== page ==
The first major Tahoe underwater cleanup took place that same year at Bonsai Rock, a popular summer hangout on the rugged eastern shore marked by clusters of giant, egg-shaped granite boulders poking out of the water. In one day, locals pulled out 600 pounds of litter, including hundreds of beer cans.

“That was when it became obvious that this was a problem,” said Matt Levitt, founder and CEO of local distillery Tahoe Blue Vodka, who volunteered at Bonsai Rock and is sponsoring West’s project. “It had been 50 years of people using this lake as a trash can before the whole eco-conservation movement got legs.”

Since settling in Tahoe, West has happily, obsessively taken on the role of underwater garbage man. He keeps a crate in the bed of his pickup truck for litter he casually picks up running errands. There’s a garbage can in his backyard full of tangled fishing line and lures. He hasn’t bought a pair of sunglasses in four years — the lake is full of free ones.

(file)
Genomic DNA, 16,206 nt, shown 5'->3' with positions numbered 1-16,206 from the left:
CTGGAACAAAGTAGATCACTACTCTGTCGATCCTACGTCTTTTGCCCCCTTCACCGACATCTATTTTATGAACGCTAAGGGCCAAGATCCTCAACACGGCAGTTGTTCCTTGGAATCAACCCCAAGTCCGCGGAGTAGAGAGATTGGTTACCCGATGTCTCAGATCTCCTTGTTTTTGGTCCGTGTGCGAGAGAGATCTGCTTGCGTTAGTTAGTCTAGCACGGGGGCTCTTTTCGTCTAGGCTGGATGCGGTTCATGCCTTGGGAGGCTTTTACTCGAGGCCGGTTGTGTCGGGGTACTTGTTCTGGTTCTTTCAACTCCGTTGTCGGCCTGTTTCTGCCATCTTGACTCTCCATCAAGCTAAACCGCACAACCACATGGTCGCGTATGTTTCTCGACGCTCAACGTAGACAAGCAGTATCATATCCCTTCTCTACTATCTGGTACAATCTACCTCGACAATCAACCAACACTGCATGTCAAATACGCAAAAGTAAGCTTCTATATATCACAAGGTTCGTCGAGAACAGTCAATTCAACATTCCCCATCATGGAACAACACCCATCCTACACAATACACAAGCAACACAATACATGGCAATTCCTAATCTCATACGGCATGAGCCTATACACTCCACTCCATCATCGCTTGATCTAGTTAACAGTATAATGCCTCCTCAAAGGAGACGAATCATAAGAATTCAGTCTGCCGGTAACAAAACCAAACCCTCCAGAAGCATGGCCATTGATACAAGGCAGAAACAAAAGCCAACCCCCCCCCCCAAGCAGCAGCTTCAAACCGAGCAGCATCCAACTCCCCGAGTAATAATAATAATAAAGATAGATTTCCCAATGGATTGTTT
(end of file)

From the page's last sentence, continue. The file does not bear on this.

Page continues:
“The more I dove and the more I researched, the more I saw the problem, and the bigger my plans became,” he said. “I’ve seen Belize, I’ve seen Bali and other places that feel like they’re so far gone already with how bad the trash is. Tahoe feels like it’s still within grasp.”

He couldn’t have picked a better time for this endeavor.

Since the onset of the coronavirus pandemic, Tahoe has become a haven for remote workers decamping from the Bay Area and a greater attraction to millions of road-tripping tourists. With more bodies and cars moving through the precious alpine environment, locals are more concerned than ever about how to guard against long-term damages.

“As more and more people come, it’s getting harder and harder to reverse the impact they’re having,” said Jesse Patterson, chief strategy officer for the League to Save Lake Tahoe, the cleanup and conservation nonprofit behind the “Keep Tahoe Blue” campaign. “It’s been several decades of stuff getting into the lake, and we need to take it out and start fresh.”